Steve Jobs foiled the rumormongers once more at last week's Macworld Expo. Most observers expected that Apple would announce the first Macintosh computers that partake of powerful and efficient Intel Core Duo microprocessors, the same used by top-notch Windows machines. (Jobs had previously promised to make the shift over his whole computer line by this time next year.) But almost no one thought that the first of these machines would be the most popular Macs that Apple makes--the elegant desktop iMac and the workhorse PowerBook laptop (now renamed the MacBook Pro).
Jobs got huge ovations when he announced that when running native code (written to work directly with the Intel chip), the new iMac runs up to two times faster than its predecessor and the MacBook is up to four times as speedy as a PowerBook. He also did some bragging on Apple's performance during the holiday season, reporting a record-breaking $5.7 billion in revenues and an astounding 14 million iPods sold in the last quarter. After his keynote, he spoke to NEWSWEEK's Steven Levy, between sips of tea. Excerpts:
NEWSWEEK: Will the new machines boost Apple's market share?
Steve Jobs: Our market share has already increased this last year by almost a point [approaching 5 percent], according to the sources. We'd certainly like to keep that trend going and we'll find out. All we have to do is just convince four percent of the Windows customers to buy a Mac and we'll double our market share.
You have two new machines now--a new iMac and a new PowerBook, now called the MacBook. They have the Intel chips in them but they look exactly the same. The form factors [the physical design] are perfect, we don't know how to make them any better. And now we've got Intel processors in them so obviously they run a lot faster.
Was it always your plan to introduce the Intel machines earlier than you promised?
We wanted to try to beat the developer conference [in June], obviously, but as we got going we thought, "You know, we may be able to pull this off in January." We worked really hard, and I'm extremely pleased with how the products came out.
You announced your first billion-dollar quarter for business in the Apple stores. Are you reaching a saturation point with stores?
We tend to build 30 to 40 stores a year. We know we can control the quality that way, both in terms of the real estate selection and in terms of the build-outs. We have many years to go at that rate.
You mentioned that Apple's 30th anniversary will be celebrated on April 1 this year. Isn't it ironic that this is the first time that Apple runs on Intel chips?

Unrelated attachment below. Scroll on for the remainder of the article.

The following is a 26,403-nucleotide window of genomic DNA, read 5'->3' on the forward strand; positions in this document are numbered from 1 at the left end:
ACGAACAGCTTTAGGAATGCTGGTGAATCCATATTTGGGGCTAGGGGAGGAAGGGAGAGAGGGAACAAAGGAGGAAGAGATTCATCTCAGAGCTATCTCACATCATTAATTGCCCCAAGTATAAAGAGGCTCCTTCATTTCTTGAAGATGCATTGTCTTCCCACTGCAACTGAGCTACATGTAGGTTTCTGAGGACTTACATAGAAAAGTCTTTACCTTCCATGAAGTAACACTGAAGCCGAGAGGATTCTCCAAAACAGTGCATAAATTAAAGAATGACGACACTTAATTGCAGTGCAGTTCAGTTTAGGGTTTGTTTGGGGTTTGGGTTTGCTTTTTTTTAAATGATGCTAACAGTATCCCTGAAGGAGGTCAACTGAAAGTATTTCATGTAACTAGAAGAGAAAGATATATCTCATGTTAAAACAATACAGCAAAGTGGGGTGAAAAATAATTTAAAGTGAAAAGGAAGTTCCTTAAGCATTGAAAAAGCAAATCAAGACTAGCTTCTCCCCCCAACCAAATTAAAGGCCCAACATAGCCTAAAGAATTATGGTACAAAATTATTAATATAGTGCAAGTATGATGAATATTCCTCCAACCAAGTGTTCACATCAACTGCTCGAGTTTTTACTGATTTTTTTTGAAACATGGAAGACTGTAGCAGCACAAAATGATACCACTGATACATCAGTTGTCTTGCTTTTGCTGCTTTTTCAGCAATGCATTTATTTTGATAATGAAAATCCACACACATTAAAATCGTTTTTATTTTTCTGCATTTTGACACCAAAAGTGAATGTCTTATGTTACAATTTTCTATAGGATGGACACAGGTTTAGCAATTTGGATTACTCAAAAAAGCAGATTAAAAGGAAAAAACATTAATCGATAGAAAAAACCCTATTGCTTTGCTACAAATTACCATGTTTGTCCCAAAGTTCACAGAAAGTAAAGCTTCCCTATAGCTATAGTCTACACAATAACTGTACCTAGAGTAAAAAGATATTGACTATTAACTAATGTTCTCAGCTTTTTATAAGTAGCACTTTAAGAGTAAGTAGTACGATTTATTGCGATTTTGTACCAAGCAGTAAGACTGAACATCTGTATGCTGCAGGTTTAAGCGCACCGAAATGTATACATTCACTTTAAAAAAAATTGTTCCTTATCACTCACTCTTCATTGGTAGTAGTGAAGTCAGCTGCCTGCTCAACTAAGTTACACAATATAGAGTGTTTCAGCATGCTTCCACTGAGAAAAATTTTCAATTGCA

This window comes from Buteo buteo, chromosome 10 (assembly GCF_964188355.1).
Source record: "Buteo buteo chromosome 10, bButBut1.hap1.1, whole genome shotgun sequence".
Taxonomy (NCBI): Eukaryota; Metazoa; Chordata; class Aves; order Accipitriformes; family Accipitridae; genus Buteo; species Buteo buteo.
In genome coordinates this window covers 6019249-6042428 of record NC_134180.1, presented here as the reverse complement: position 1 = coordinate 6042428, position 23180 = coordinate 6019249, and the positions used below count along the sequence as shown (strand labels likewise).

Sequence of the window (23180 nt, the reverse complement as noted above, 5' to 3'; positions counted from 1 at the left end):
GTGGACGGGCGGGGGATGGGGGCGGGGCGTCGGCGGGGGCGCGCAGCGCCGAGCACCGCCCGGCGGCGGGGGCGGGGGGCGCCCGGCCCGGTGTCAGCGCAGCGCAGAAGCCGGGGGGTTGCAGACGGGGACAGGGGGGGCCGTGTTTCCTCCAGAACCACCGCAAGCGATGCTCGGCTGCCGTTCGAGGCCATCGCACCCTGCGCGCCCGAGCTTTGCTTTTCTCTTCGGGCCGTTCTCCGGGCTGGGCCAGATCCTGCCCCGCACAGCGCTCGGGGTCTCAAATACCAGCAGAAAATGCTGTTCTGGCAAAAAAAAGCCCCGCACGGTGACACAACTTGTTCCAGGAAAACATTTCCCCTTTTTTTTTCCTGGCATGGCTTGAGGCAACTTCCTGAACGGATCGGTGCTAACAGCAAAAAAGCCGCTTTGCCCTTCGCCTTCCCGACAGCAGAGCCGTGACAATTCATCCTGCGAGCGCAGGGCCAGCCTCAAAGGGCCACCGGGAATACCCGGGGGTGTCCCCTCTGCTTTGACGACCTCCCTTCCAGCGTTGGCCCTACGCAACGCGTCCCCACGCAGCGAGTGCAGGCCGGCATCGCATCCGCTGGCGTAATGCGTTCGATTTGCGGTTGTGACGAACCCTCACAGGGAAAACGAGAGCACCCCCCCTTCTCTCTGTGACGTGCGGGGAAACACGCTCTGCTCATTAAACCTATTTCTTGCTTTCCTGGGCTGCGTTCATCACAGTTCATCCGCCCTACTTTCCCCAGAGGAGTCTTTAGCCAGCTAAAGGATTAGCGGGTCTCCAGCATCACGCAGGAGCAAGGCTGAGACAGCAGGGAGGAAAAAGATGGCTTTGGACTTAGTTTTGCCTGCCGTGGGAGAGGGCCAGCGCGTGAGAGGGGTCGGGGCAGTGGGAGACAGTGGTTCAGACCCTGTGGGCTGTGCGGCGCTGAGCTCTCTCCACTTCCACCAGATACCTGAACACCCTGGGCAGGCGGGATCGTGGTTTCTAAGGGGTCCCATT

Things change in 30 years! I actually thought that the [original Apple's] 6502 was the best processor [in 1976]. That's not why we used it--we used it because [Apple cofounder Steve Wozniak] got one for free. I have to say I think Intel has really pulled ahead. This dual-core chip [inside the new Macs] is just a screamer and yet we can build it into a notebook.
How is battery life with the MacBook?
About the same--this with a dual processor [chip]! Each processor is as fast as a G5, and the battery life will be the same as [the previous PowerBook's] G4.
How will the speed of these machines compare to Windows machines?
You're asking a very interesting question, a software question. On the same hardware, what is the performance of Mac OS X plus Safari [Apple's browser] compared to Windows XP, plus Internet Explorer? You need to get the apps in native code [to judge], so I can't say definitively. But I think people will be surprised at how fast OS X is.
Your heavy-duty professional machine is the PowerMac, and it hasn't gotten its Intel transplant yet. Won't this kill sales in the meantime?
Yes and no. If you're an individual that's probably true, but if you're a business, you're thinking, "I've got someone who's going to use this four hours a day with PhotoShop. Photoshop might not be available [in native code] until the spring or summer, and I need Photoshop native. So I better get one of those quad PowerMacs while they're still around."
You also announced that you sold 14 million iPods during the final quarter of 2005.
Isn't that incredible? And that wasn't enough. We couldn't get enough flash memory, we couldn't get enough of everything [to meet all the demand]. We had to call the numbers six months in advance. So we sat around and had some meaningful discussions about what that number should be, and we ended up picking the highest of the numbers. You've got to admit, picking 14 million in the spring of last year, when the most you've ever sold was four and half million, was a pretty big bet. But it turned out that that number was too low.
At the Consumer Electronics Show last week, there didn't seem to be any iPod killers.
The problem is, the PC model doesn't work in the consumer electronics industry, where you've got all these companies and some does one thing and another does another thing. It just doesn't work. What's going to happen is that Microsoft is going to have to get into the hardware business of making MP3 players. This year. X-player, or whatever.
Your new iLife software has a blogging application. When will you start your own blog?
(Laughs.) After I get a few days of rest.